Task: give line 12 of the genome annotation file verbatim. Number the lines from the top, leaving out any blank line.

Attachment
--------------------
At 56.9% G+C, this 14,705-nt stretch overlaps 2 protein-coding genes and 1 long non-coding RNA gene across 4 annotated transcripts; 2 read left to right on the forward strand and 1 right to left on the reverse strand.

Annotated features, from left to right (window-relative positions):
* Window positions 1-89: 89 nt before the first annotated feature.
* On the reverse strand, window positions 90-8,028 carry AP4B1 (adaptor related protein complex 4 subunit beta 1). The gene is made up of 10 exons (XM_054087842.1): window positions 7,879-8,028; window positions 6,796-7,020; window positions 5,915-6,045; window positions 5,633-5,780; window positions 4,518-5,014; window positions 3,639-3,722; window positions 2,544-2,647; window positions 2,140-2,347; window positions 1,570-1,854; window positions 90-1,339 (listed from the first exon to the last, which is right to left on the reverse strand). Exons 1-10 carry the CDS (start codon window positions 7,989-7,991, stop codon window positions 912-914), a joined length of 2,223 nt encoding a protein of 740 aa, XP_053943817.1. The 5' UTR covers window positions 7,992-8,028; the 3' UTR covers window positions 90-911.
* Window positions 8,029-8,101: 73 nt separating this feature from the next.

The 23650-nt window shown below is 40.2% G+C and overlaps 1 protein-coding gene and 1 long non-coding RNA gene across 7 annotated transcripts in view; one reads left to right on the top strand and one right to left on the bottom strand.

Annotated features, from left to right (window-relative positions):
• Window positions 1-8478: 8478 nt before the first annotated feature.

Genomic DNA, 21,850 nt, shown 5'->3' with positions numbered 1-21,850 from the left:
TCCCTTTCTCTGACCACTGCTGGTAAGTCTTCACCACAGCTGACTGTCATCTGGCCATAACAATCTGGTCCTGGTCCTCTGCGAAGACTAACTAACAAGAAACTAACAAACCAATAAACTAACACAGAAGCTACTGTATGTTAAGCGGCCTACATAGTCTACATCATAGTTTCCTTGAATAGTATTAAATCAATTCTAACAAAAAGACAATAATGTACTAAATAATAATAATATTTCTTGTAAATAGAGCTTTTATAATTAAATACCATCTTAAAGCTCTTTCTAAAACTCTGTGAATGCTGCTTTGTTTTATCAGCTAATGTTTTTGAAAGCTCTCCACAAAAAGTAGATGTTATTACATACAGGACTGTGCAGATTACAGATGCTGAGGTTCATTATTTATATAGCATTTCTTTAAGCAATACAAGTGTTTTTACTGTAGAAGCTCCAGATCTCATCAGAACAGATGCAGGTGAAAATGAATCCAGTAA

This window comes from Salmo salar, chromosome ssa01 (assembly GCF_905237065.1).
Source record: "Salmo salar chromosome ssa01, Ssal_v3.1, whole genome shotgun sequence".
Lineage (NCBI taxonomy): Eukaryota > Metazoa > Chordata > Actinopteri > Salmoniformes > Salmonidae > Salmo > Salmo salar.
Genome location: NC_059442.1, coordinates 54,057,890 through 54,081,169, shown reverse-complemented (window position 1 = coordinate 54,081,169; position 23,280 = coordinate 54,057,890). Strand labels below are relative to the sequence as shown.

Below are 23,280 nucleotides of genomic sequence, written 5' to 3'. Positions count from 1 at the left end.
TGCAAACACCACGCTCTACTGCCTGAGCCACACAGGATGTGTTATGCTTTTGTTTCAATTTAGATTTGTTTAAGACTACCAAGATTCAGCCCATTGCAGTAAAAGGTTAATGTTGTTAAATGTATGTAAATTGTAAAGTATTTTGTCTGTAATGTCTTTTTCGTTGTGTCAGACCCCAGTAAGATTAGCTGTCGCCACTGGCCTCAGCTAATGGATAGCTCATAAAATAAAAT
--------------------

Source record: "Salmo salar chromosome ssa01, Ssal_v3.1, whole genome shotgun sequence".